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Important Artifacts and Personal Property from the Collection of Lenore Doolan and Harold Morris

Leanne Shapton

(Farrar, Straus and Giroux)

Harold Morris, 39, and Lenore Doolan, 26, meet in 2002 at the Halloween party of mutual friends.  Doolan is an up-and-coming columnist for the New York Times, specializing in baking; Morris is a freelance photographer.  The couple engage in a New York-style courtship: emails exchanged on napkins, notes tucked into books, a menu from the Oyster Bar, dinner at Wallsé, scribbled exchanges on playbills:  “Excruciating/Unbearable/Who invited us??/Brown suit?”


Lenore and Harold initially seem a fine match, both working in the arts, with a varied social life, similar literary tastes (at one point we’re shown their duplicate paperbacks), a fondness for kitschy objects, and a love of expensive fashion. Alas, unhappiness sidles in, often depicted in poignant emails:


Hal: “You are a tough negotiator, but I accept your terms…There is nothing to be scared of!”


Lenore: “Am glad we spoke…Hal, I’m so new at this, this whole relationship business…I guess I’m a little scared.”


As the book progresses, Hal comes across as distant, at times insensitive. He finds it difficult to hide his disinterest in food, even as Lenore is promoted and given her own column at the New York Times. 


Lenore, for her part, is needy and demanding. Her diaries, kept in Smythson of Bond Street Daily Diaries, frequently list her daily food intake—that of a woman starving herself, successfully, to a size five—along with more cryptic asides: “Pick up prescription,” “Apologize.”  “Sort-of-fight over water bottle.”  A fortune cookie note is taped in, advising the recipient not to be overly judgmental of a loved one. 


The incredible thing about Hal and Lenore’s story is less Hal and Lenore themselves than their presentation: Shapton has created an auction catalogue of their possessions, meticulously photographed, numbered, and described.  For once, objects are not mute, and any gaps left by a shattered white noise machine (Lot 1306, “Irreparable damage to top and sides, as if struck by hammer.”) are more than compensated for by the emails and letters Hal and Lenore exchange not only with each other but friends and family.


The objects themselves are fascinating, the ultimate prurient peek into another’s medicine cabinet.  Harold and Lenore are—were?—great collectors, leading me to wonder where they kept their motley collections.  I mean, New York apartments are tiny, right?  Where did they fit the cast iron flower frogs (Lot 1212), poodle figurines (Lot 1181), group of knitted food (Lot 1299), or the stuffed squirrel (Lot 1303)? 


Even more fascinating are their respective travel cases, neatly disassembled for our inspection.  Lenore’s (Lot 1079) contains, amongst numerous items, a Chanel lipstick, a Henri Bendel Concealer, Nars blusher, a Dr. Hauschka lipstick (Lenore is clearly a fan of expensive make-up).  But things grow more revealing: a bottle of Wellbutrin, another of Lorazepam—that’s Ativan for all you calm people—four tampons (why only four?), a tube of prescription tacrolimus ointment—an eczema treatment—and various hair clips.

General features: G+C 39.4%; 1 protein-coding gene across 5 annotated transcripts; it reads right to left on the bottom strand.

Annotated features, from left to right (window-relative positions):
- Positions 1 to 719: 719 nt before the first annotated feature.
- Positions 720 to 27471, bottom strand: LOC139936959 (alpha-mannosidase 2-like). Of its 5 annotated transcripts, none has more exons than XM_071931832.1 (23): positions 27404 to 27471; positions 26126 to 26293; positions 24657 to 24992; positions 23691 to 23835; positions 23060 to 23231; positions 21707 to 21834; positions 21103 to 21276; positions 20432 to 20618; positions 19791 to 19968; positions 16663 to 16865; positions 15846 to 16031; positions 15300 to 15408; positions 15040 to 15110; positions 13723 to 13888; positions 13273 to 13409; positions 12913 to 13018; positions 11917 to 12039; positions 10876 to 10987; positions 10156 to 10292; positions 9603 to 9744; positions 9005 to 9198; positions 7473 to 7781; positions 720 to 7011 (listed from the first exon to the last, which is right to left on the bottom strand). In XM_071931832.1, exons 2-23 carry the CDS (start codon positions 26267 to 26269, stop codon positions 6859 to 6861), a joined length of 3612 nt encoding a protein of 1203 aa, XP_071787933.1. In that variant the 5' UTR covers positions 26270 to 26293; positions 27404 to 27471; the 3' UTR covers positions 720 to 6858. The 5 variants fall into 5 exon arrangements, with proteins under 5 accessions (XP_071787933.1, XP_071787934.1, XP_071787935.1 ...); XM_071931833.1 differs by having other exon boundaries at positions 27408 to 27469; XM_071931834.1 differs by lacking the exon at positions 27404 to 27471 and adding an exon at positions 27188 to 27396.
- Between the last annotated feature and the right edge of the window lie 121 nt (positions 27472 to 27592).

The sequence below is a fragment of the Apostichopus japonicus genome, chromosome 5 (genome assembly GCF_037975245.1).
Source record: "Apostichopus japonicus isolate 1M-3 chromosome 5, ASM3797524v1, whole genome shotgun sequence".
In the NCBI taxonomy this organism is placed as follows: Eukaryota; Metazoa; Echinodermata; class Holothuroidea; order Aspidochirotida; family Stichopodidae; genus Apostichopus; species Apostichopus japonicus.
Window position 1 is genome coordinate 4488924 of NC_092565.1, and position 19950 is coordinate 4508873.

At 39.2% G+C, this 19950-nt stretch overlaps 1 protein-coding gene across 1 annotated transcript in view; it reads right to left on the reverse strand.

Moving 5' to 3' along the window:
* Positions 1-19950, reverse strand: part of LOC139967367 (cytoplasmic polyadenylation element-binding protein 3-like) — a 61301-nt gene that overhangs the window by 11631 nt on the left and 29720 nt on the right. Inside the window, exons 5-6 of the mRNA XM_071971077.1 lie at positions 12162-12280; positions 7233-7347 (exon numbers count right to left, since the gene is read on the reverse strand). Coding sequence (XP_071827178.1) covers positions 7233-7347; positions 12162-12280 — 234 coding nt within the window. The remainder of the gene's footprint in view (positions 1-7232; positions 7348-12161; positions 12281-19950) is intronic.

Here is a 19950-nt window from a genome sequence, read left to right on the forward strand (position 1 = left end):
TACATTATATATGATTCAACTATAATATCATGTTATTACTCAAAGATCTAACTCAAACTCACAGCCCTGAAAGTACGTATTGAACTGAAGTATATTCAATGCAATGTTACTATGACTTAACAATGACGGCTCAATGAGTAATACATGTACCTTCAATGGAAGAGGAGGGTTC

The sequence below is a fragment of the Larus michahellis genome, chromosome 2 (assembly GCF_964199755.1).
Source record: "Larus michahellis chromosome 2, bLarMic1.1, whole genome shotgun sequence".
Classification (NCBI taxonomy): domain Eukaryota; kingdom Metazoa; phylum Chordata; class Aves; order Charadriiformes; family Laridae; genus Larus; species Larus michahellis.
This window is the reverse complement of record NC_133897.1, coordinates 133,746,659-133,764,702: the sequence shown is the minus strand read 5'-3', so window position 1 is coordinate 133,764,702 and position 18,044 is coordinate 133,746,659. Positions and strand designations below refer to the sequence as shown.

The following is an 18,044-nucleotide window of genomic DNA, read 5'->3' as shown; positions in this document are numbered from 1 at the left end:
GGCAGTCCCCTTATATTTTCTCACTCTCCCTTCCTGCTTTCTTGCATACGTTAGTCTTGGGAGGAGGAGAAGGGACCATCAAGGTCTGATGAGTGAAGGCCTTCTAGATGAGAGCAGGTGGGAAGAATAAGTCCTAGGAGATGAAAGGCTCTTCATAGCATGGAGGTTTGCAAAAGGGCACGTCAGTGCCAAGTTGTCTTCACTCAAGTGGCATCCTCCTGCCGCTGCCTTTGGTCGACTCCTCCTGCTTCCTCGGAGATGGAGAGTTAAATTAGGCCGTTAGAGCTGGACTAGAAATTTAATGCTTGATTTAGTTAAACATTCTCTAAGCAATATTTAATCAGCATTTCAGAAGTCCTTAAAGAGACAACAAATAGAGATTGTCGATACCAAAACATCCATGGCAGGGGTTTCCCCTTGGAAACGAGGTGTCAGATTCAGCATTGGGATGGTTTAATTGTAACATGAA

Harold’s Prada travel case (Lot 1080) holds three toothbrushes, a tube of Kiehl’s Aloe Vera and Oatmeal Musk Hand and Body Lotion, Neal’s Yard Euphrasia Tincture (for eye infections), NicAssist, NicoDerm, and a jar of Jo Malone Apricot and Aloe eye gel. 


The cases are packed for a trip to Venice, documented in postcards, books, photographs, and a letter to Lenore’s sister documenting a nasty fight en route to the Milan airport, written on pink G.Lalo, Vergé de France paper. Harold and Lenore do adore their brand names. 


But no amount of Valentine’s Day pink turtle soup or gifts Elsa Schiaparelli astrakhan coats (Lot 1242) can save the relationship.  Nor can the self-help books in Lot 1258.  Harold and Lenore’s relationship fizzles. Everything must go.


Shapton’s creativity and breadth are amazing.  Not only do we get a strong sense of Harold and Lenore as people, she manages to include a dazzling array of physical materials.  Do you, for instance, have Cindy Sherman’s The Complete Untitled Film Stills,  (you do? I’m so jealous).  Do you ahve a John Galliano black evening gown, a Frette travel pillow, mix cds including Mark Mothersbaugh, Belle and Sebastian, Destroyer, and the Silver Jews? 


If the answer is yes to any of the above, you are likely not much over 30 and, like our hero and heroine, live in New York (not, heaven forbid, Park Slope.) The narrative itself—largely item descriptions, emails, and bits of Lenore’s columns—is so compelling that I had to force myself to slow down to look closely at the photographs.  In all, an amazingly creative, amusing, sad, and happy book.  Read it, read it, read it.

Rating:

Diane Leach has a Master's Degree in English Literature from Humboldt State University. Her work has appeared in the Los Angeles Times, New Mobility, and The Collagist. She can be reached at dianesleach@gmail.com.


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